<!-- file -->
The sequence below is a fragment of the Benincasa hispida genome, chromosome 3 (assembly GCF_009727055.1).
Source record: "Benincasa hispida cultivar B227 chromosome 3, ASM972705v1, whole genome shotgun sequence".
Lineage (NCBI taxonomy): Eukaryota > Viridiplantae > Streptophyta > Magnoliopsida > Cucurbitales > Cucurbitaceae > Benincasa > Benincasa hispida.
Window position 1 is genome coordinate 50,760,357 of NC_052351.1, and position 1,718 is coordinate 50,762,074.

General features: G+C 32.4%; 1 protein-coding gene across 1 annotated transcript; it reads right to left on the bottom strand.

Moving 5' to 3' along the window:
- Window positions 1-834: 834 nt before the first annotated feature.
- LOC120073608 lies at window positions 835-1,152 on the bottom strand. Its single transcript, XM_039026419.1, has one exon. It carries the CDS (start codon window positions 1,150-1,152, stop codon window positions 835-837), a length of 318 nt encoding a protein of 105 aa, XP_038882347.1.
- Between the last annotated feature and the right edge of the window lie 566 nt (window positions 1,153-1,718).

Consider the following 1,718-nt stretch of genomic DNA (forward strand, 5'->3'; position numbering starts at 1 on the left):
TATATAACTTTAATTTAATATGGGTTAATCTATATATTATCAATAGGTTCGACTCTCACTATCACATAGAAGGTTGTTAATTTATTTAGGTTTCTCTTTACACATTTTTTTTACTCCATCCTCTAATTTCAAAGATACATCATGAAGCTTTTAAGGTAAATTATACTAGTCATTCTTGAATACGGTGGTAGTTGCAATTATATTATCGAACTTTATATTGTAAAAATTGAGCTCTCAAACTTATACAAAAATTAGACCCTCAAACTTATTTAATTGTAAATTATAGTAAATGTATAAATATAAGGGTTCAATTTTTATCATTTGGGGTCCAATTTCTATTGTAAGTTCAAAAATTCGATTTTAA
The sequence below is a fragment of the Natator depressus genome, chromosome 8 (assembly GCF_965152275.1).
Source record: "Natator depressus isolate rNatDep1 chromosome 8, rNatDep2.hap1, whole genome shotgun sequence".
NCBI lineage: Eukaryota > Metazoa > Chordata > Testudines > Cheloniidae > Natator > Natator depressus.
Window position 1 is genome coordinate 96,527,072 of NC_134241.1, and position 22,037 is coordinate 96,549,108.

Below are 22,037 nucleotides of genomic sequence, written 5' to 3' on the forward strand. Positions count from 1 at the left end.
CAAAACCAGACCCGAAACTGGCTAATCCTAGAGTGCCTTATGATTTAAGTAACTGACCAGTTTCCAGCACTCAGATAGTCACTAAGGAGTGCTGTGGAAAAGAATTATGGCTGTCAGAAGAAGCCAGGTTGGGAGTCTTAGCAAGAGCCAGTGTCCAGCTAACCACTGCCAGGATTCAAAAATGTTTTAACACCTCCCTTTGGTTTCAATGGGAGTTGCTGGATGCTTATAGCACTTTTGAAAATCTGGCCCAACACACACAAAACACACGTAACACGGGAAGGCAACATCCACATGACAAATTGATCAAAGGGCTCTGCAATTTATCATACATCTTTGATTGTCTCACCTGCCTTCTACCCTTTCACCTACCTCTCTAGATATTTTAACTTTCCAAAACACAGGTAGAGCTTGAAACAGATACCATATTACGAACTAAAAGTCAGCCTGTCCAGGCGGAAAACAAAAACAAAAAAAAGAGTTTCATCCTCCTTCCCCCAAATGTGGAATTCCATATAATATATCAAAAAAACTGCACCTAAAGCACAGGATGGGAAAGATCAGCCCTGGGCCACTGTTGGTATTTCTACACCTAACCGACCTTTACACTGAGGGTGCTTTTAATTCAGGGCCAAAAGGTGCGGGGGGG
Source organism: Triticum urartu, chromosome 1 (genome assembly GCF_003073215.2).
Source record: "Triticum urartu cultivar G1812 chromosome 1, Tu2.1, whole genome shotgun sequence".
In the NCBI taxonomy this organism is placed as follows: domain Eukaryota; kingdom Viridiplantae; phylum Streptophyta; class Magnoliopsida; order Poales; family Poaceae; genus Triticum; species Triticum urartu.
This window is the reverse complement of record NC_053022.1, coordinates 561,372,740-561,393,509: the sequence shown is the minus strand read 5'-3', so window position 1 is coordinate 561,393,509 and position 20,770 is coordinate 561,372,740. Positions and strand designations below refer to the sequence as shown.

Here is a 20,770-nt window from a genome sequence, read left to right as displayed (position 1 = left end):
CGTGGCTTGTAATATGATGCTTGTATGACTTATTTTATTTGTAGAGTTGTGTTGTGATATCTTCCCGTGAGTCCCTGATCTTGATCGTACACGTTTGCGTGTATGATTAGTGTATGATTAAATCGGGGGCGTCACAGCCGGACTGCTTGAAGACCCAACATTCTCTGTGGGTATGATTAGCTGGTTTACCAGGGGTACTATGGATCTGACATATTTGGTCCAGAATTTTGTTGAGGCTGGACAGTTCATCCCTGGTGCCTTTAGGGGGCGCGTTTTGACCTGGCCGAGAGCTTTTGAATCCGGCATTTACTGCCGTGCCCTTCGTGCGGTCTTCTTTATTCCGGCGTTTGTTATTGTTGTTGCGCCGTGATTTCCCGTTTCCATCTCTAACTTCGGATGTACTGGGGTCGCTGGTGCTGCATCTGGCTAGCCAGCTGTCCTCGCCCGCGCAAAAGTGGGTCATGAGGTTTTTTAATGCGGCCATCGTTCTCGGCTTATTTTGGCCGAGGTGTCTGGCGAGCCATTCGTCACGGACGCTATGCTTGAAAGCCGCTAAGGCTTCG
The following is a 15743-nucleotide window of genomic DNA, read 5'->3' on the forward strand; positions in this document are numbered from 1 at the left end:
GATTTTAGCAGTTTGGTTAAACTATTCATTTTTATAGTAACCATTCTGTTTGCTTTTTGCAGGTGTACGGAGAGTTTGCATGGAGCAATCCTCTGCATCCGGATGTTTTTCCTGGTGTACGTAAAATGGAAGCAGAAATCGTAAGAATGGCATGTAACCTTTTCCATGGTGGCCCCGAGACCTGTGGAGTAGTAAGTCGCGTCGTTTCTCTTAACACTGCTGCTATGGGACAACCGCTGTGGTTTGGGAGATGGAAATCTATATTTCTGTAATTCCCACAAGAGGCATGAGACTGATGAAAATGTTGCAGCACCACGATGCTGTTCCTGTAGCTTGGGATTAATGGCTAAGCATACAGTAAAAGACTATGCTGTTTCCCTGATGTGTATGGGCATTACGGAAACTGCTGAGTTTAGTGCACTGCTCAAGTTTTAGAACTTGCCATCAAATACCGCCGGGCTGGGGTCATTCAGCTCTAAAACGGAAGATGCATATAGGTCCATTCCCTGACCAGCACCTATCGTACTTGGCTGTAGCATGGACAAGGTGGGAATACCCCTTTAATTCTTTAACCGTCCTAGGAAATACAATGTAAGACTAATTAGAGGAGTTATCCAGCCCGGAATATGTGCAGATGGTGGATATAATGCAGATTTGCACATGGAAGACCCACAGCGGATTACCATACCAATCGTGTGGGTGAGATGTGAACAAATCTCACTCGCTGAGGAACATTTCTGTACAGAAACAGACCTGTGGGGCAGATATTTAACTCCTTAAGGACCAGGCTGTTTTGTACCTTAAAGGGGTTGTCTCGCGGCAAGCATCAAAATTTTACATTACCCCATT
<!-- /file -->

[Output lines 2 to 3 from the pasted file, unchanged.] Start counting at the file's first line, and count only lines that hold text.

Source record: "Benincasa hispida cultivar B227 chromosome 3, ASM972705v1, whole genome shotgun sequence".
Lineage (NCBI taxonomy): Eukaryota > Viridiplantae > Streptophyta > Magnoliopsida > Cucurbitales > Cucurbitaceae > Benincasa > Benincasa hispida.